In Greek mythology, the son of Aeson, King of Iolcus in Thessaly, who commanded ship Argo on the famous voyage in quest of the Golden Fleece.
Monitor Sangamon (q.v.) formerly Conestoga, was renamed Jason 15 June 1869.
(ARH-1: dp. 16,200; l. 530'; b. 73'4"; dr. 23'4"; s. 19.2 k.; cpl. 1,158; a. 4 5", 8 40mm.)
The second Jason (ARH-1) was launched 3 April 1943 by Los Angeles Shipbuilding and Drydock Co., Los Angeles, Calif.; sponsored by Mrs. Aubrey W. Fitch; commissioned 19 June 1944, Captain A. O. R. Bergesen in command.
Jason was commissioned as the United States accelerated its drive to push the Japanese back to their home islands. After brief shakedown and fitting out, the repair ship arrived Pearl Harbor 6 July 1944 on the first leg of her journey to the Pacific battle area. She arrived Purvis Bay in the Solomon Islands 17 August to commence operations with Service Squadron 10. Two months later she arrived Ulithi, where she was to spend the greater part of the war, performing the vital task of keeping the Navy's ships at peak strength and operating efficiency.
For 7 months at Ulithi, as American forces captured island after island from the Japanese, Jason, many times under enemy attack, repaired broken hulls, buckled decks and twisted bulkheads of every type of ship in the Navy. This floating shipyard turned seemingly hopeless battle wrecks into rejuvenated fighting ships again able to stand out gallantly in the final victorious months. As the action crept closer to Japan, Jason sailed for Leyte arriving there 28 May 1945. She remained there for the duration of the war continuing to service ships of the Pacific Fleet.
After the Japanese surrender, she joined a convoy of units from the 7th Fleet and arrived Jinsen, Korea, 8 September with the first occupation troops. She operated out of Jinsen, Korea, and Tsingtao, China until mid-February 1946, performing repair services and assisting in the evacuation of Japanese nationals. Jason returned Terminal Island, Calif., 9 March for overhaul. Her rest was a brief one, however, as she sailed once again in May for the Far East. For the next 4 years she serviced the Pacific fleet, alternating between Japan and California.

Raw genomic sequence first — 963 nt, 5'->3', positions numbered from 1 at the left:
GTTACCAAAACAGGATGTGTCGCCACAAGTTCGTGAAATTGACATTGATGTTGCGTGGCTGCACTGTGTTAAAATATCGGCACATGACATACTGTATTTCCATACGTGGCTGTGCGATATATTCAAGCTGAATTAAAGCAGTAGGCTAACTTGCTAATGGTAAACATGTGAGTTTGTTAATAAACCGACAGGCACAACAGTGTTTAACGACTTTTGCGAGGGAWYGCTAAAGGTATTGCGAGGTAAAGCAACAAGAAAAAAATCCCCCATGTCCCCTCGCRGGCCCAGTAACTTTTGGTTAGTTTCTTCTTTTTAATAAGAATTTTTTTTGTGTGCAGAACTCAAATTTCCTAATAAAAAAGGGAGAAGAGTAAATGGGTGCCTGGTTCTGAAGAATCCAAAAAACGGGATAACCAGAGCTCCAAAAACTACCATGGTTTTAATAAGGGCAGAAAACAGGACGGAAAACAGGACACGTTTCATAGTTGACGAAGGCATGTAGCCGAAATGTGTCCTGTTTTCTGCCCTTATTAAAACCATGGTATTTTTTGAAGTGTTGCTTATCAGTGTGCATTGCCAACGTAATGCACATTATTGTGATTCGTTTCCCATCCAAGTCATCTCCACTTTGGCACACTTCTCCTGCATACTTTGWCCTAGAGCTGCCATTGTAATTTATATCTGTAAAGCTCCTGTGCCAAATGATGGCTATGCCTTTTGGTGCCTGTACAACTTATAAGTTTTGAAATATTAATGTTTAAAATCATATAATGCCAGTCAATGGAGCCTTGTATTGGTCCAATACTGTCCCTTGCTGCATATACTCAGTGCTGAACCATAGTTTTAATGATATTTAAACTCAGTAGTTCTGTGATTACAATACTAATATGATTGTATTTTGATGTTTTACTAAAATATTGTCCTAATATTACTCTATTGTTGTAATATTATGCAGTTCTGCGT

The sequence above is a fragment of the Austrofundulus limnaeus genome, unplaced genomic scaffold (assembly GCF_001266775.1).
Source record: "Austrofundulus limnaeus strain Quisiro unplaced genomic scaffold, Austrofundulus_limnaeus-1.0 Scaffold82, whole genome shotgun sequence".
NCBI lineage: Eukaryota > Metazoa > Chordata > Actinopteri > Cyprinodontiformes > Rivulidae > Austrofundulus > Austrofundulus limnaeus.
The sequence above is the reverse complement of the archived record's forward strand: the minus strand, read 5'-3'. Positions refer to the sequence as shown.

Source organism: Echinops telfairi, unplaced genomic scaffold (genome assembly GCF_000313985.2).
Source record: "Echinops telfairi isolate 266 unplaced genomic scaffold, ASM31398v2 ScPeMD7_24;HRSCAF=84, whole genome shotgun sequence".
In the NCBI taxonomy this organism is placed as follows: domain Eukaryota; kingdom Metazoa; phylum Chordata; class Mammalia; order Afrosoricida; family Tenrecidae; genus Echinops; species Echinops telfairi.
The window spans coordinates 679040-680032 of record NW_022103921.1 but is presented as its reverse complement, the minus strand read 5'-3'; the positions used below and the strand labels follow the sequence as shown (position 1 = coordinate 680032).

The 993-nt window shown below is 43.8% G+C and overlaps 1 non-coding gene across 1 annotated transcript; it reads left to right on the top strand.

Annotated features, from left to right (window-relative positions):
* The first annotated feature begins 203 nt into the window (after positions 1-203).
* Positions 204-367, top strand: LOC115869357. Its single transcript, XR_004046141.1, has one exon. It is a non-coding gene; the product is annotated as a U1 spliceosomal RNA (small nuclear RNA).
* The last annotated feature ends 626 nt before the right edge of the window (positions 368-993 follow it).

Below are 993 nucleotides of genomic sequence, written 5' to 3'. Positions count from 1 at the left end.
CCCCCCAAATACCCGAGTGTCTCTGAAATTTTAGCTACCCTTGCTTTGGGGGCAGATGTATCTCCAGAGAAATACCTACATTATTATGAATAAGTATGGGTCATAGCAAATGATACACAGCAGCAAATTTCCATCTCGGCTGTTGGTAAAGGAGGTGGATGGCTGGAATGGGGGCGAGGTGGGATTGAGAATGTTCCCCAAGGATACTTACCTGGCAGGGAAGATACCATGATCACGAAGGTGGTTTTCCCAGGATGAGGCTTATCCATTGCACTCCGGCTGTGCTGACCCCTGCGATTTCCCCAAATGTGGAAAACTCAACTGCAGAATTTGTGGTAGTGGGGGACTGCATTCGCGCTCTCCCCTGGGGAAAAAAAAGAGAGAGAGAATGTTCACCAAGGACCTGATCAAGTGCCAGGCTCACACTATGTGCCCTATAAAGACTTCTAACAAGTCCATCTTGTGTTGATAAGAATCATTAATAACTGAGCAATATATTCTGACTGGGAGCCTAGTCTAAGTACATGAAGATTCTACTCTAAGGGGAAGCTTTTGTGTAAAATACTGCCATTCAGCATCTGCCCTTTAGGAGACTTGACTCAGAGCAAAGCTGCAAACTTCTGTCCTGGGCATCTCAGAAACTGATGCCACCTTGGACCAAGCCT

As the Communist menace grew bolder, and their puppet regime in North Korea staged an overt act of aggression on South Korea, the United States responded to the challenge. American forces were dispatched to the area, and naval power played an important role in the conflict. With an increased number of ships in the Far East, Jason departed Oakland, Calif., 22 July 1950 for Sasebo and immediately began service duties upon her arrival in August. Throughout the war she remained at Sasebo for extended periods performing the vital repair tasks at hand, with only brief overhaul periods in the United States.
Following the cessation of hostilities in Korea, Jason returned San Diego 6 November 1953. Six months later she sailed for another WestPac deployment which included a goodwill tour to Chin Hae, Korea. It was during this cruise, that the Chinese Communists began to harrass the Nationalist-held Tachen Island. The powerful 7th Fleet, which Jason helped maintain, sent units into the area to make certain the peace was not violated. She returned to San Diego 13 February 1955 and commenced repair services off the West Coast.
Her next Far Eastern tour began January 1956, and she operated, in Japan, Okinawa, and Formosa before returning to' San Diego late October. While on still another deployment to Sasebo she was redesignated ARó8 on 9 September 1957. As Jason was about to return home, a near crisis flared in Indonesia, and the 7th Fleet kept watch on the potential trouble spot. Following her return to San Diego 14 February 1958, she operated there throughout the year, giving valuable service to the Pacific Fleet
Jason was dispatched to the Far East 6 January 1959 and operated there until returning to San Diego 18 August. Her departure occurred prior to the deployment of a carrier task group in the area of Laos, as Communist insurgency once again threatened the peace. During Jason's 1960 deployment, the Communists renewed their drive to undermine the neutral government of Laos, and the mighty 7th Fleet was again called to peace-keeping duties.
Following her return to San Diego 7 March 1961, Jason operated along the West Coast providing repair services through 1962. Another deployment with Westpac began 3 January 1963, as the Communists turned their attention on Vietnam. The 7th Fleet became a main cog in our determination to prevent Southeast Asia from falling into the hands of Communist-inspired despots. In the years since World War II, Jason was an important factor in keeping this force at maximum operating condition. She returned to San Diego 7 July 1963 and serviced the Pacific Fleet along the West Coast through 1964.
Jason departed San Diego 4 January 1965 and arrived Yokosuka on the 25th. After operations in Japan and at Okinawa, she reached Subic Bay 6 March and served ships of the 7th Fleet until heading home 31 August. The repair ship operated in ports of southern California until entering the Naval Shipyard at Bremerton, Wash., for overhaul 4 March 1966.
Back in top trim 6 June, Jason resumed West Coast operations until sailing for the Orient 9 January 1967. She served the ships of the 7th Fleet at Sasebo, Japan, and in Subic Bay until returning to San Diego 19 August.
Jason received a Korean Service Medal for Korean